Jejemon, a pop culture existing in the Philippines three to four years ago, are anyone with a low tolerance in correct punctuation, syntax and grammar was definitely hype. Originally, these emerge from using the short messaging service, putting sense to the text as much as possible by squeezing the 160 character barrier of most mobile phones. This was also synonymous to “Jologs”, a term used to persons belonging in the lower class, on which coincidentally most youngsters of the group fall. Several organisations, particularly the Department of Education and a group called “Jeje Busters” are against them, because mainly of the “Jejenese” slang used, as more and more youths are being hooked to it bypassing the norms of a formal language. But almost with anything, they too have supporters and they are being advocated on social media like Facebook, Twitter, and even on television.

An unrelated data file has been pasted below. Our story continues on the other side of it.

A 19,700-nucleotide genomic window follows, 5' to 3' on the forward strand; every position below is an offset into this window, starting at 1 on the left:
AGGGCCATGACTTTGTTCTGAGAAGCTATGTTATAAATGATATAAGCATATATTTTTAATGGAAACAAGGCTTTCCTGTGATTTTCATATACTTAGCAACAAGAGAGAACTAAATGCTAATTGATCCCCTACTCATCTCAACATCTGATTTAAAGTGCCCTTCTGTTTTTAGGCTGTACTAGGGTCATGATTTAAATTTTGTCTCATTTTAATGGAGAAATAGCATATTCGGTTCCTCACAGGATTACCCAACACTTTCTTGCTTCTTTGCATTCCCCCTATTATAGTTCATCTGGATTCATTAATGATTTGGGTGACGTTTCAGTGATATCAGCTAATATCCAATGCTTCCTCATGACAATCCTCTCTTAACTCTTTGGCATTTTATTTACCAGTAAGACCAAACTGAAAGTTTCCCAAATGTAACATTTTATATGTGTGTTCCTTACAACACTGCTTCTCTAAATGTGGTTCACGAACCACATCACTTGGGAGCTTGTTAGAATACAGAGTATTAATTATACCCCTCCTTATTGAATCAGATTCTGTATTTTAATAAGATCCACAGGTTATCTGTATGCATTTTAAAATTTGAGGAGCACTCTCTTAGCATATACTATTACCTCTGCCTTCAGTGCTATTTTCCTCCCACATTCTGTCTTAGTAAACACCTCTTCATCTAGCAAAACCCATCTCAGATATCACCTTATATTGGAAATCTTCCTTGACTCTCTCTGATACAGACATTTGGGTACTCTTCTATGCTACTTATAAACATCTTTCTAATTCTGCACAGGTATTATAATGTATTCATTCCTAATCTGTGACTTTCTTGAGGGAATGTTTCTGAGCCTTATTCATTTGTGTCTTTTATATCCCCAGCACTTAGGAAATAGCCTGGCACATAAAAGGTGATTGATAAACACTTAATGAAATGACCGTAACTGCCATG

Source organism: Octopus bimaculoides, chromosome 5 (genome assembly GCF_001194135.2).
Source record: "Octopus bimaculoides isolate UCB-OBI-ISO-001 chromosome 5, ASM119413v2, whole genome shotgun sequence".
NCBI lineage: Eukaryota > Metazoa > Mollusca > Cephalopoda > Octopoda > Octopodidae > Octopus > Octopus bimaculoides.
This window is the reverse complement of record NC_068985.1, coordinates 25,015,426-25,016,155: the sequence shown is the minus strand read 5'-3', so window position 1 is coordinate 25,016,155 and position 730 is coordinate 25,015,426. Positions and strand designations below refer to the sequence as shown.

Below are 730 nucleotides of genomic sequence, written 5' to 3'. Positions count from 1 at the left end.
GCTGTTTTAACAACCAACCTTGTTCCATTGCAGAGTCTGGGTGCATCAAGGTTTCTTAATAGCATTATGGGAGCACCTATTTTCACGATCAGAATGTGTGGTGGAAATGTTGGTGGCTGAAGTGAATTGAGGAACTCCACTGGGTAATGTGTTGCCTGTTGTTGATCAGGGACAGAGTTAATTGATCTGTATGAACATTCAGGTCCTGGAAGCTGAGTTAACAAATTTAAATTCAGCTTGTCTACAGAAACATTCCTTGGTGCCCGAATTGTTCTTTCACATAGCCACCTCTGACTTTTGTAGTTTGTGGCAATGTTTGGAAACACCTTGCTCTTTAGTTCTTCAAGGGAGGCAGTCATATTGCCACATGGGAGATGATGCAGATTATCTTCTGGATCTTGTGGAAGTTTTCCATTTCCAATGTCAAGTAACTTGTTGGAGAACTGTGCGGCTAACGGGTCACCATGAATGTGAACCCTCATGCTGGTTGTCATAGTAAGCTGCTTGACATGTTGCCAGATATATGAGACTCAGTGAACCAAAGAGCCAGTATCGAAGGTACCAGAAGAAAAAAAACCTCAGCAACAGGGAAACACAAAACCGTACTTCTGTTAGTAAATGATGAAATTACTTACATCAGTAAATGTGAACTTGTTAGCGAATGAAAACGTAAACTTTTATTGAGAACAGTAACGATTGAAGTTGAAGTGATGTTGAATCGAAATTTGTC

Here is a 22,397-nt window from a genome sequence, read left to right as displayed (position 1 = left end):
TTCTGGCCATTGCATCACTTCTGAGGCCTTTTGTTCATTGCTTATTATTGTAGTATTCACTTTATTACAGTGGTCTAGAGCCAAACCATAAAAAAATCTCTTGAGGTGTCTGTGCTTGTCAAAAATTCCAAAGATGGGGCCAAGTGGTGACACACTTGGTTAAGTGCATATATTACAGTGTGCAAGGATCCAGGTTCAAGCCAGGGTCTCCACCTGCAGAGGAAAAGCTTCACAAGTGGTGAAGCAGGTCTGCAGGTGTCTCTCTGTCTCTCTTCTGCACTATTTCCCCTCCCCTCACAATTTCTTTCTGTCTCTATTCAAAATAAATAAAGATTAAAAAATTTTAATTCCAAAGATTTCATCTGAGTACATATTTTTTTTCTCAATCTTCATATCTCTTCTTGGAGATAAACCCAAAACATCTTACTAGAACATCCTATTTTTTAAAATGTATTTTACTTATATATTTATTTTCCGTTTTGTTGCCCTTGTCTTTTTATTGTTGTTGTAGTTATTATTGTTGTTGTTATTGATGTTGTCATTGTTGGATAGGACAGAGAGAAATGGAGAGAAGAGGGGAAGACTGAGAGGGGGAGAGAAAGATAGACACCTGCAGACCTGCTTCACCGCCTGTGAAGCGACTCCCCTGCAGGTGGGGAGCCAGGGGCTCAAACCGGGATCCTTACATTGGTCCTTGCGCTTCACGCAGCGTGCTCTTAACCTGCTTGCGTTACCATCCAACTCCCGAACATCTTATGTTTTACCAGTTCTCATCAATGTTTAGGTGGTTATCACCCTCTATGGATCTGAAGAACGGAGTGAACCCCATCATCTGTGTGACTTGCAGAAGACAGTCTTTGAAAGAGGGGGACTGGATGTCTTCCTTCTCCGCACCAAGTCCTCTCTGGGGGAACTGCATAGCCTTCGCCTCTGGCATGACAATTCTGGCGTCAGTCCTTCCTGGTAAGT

With all things still hot, a person by the name “Jejemaster” became an instant celebrity. He guests on talk shows; He endorses products, and even have his own Jejemon merchandise. The site www.jejemon.com, their web page, has an advertising selling their official t shirt, caps, and even discounted phone top ups branded as “Jejeload”. One can watch their video, and download their “Jejesong”. Oh, I’m totally messed up with this craze.